The Gish Gallop kicks into top speed as Stock rattles of a laundry list of viruses that have no vaccine. While this is true, his non sequitur conclusion is that virologists will therefore be unable to control COVID. What is hampering the arrest of COVID are the likes of Stock, who put of public disinformation, and the minions who swallow it all without question, while ironically labeling those with the opposite opinion to be the sheep.


Stock then declares that breakthrough infections prove the vaccine is ineffective. But Nirenberg notes that many respiratory viruses are enjoying a seasonal resurgence, likely because or relaxed mitigation measures. Further, CDC data shows the vaccine has been nearly 90 percent effective against symptomatic outbreaks and there have been virtually no hospitalizations or deaths from COVID among the vaccinated population.


Stock discusses antibody-dependent enhancement, which he mislabels “antibody-mediated viral enhancement.” Nirenberg counters that Stock defines ADE incorrectly by suggesting it is exclusive to vaccines. Moreover, he mixes up ADE and VAERD, which are distinct entities and ADE does not have to be caused by a respiratory infection. It is also unrelated to how pathogenic a virus is. If ADE were happening, reinfections would be both common and more severe with COVID-19.


On a related note, Stock references the Barnstable County outbreak and, in a post hoc reasoning error, says this proves the vaccine to be ineffective. But Nirenberg wrote that if 100 vaccinated persons are in a room where an aerosolized virus is introduced, a few may get sick, but however many people fall ill, 100 percent the stricken will have been vaccinated. The way to gauge the vaccine’s efficiency is by comparing the percentage of vaccinated persons who get seriously ill from the virus with those who are sickened while being unvaccinated. Right now half of the country is vaccinated against COVID and hospitalized coronavirus patients are more than 95 percent unvaccinated.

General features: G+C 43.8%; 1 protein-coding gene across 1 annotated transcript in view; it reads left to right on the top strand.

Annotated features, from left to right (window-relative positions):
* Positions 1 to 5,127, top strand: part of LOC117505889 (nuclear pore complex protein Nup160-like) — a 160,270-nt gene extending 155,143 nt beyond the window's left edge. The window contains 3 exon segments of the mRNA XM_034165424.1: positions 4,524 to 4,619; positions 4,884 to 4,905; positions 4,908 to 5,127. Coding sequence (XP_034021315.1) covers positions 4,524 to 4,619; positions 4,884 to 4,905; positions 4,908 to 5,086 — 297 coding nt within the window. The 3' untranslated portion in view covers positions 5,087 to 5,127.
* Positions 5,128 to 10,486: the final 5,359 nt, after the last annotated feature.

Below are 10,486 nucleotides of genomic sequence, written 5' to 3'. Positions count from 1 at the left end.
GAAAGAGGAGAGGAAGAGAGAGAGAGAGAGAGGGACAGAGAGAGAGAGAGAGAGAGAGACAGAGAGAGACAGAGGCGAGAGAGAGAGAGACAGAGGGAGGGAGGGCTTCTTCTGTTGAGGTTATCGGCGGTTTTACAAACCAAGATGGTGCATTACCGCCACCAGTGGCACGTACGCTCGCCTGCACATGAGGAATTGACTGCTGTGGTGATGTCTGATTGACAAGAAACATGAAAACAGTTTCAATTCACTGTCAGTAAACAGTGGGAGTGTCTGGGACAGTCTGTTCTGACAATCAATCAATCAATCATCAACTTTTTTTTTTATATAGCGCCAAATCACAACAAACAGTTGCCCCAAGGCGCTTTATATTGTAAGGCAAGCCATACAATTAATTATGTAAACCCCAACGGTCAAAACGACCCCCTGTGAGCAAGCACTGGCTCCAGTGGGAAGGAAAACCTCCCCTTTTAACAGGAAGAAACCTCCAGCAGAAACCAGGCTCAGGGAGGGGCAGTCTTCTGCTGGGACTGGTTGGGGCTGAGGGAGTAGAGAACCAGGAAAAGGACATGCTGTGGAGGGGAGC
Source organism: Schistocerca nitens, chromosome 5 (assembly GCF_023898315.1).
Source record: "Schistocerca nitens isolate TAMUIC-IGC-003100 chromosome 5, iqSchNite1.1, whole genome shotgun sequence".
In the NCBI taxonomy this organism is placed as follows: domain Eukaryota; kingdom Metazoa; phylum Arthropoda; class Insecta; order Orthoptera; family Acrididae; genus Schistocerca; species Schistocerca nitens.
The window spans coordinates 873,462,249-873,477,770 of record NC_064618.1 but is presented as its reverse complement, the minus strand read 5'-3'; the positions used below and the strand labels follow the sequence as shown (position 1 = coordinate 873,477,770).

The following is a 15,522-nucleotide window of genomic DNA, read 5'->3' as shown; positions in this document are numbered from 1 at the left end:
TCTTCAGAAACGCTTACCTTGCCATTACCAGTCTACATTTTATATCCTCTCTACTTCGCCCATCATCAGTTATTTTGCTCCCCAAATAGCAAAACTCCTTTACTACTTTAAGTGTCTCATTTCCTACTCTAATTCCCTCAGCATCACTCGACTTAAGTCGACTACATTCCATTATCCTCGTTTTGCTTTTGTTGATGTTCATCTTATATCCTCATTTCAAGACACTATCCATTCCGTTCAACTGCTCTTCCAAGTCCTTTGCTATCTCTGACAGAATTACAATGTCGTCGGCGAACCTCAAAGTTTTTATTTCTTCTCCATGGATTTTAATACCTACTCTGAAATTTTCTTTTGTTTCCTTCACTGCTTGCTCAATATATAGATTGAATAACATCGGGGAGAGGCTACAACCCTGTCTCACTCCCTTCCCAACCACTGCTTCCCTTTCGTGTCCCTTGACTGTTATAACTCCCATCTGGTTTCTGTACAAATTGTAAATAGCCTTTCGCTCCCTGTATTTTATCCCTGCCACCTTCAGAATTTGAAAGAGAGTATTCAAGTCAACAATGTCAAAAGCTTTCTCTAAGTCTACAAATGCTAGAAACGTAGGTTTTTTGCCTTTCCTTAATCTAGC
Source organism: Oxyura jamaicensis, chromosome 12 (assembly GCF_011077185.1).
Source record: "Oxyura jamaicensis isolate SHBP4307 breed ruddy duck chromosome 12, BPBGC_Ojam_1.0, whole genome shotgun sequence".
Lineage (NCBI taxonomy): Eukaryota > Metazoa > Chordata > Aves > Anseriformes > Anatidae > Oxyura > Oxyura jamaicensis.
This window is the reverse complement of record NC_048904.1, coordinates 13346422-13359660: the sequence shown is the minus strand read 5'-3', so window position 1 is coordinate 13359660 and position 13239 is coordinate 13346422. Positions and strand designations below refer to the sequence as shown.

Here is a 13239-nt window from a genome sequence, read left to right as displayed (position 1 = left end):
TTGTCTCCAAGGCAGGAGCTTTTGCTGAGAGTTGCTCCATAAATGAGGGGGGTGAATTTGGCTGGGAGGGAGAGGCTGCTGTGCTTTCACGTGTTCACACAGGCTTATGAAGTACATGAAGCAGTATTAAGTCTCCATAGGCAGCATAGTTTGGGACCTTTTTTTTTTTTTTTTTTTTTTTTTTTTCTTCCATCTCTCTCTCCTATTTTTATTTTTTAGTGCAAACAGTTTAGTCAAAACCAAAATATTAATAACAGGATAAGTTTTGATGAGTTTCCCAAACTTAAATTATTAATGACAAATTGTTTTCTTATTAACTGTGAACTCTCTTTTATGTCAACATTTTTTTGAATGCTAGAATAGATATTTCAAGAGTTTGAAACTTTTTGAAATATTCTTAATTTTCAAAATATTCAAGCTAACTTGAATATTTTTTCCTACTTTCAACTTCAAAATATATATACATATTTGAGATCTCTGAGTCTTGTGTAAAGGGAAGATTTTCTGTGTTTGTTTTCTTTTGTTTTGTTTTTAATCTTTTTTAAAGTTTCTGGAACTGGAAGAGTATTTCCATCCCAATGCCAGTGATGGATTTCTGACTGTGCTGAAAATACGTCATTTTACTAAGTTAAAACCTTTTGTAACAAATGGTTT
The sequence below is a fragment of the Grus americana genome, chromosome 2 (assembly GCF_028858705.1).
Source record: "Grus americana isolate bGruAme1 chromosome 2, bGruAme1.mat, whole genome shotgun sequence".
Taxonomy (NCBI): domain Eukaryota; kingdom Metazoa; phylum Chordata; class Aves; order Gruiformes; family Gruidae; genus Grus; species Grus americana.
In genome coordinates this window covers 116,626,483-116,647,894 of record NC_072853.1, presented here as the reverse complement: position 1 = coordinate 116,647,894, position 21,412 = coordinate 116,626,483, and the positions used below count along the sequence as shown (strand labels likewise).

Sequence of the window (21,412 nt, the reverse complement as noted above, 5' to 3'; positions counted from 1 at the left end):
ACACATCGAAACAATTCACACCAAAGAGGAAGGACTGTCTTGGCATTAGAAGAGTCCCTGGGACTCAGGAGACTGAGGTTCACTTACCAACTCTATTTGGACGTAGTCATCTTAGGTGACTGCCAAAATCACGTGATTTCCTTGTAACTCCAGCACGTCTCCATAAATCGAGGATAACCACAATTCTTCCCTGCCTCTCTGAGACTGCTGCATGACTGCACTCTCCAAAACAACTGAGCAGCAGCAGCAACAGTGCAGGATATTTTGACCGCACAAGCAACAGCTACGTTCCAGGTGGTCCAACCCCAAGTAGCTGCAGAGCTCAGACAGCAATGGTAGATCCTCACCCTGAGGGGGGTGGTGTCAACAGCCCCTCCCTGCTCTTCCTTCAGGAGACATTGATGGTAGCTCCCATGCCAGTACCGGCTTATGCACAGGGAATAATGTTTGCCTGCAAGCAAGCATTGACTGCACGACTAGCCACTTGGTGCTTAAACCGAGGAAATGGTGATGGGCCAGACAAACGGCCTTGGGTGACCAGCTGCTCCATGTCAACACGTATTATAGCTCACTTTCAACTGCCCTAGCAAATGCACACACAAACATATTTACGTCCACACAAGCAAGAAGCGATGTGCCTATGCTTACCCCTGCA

Stock further claims no vaccine ever stops infection, which is untrue, and besides, a vaccine need not prevent infection for it to halt transmission and provide robust public health benefits.


Stock then references a mumps outbreak and claims the outbreak was caused by vaccinated persons shedding the virus onto the unvaccinated. Besides being mistaken, this crosses into dangerous territory since an unhinged believer may act on this falsehood and attack medical workers and mask-wearers.


In yet another erroneous claim, Stock states that the combination of vitamin D, ivermectin, and zinc has successfully treated 15 COIVD patients. This is unbacked by any data, and as Nirenberg points out, with a sample size this minuscule, a proponent could find any activity and falsely label it a cure. For example, those 15 could watch Mr. Beast three hours a day, with none of the group developing serious coronavirus complications, and we could then conclude that bingeing on quirky philanthropist videos will end the pandemic.

“Fine Young Cannabis” (CBD medicine)


As cannabis becomes more acceptable socially and legally, the ingredient within which does not get the user high is being touted as a cure for many ails, and is available in a diverse range of products. There are cannabidiol oils, lotions, pills, teas, drink supplements, gummies, tinctures, vaporizers, creams, and probably even transmission fluid by this point.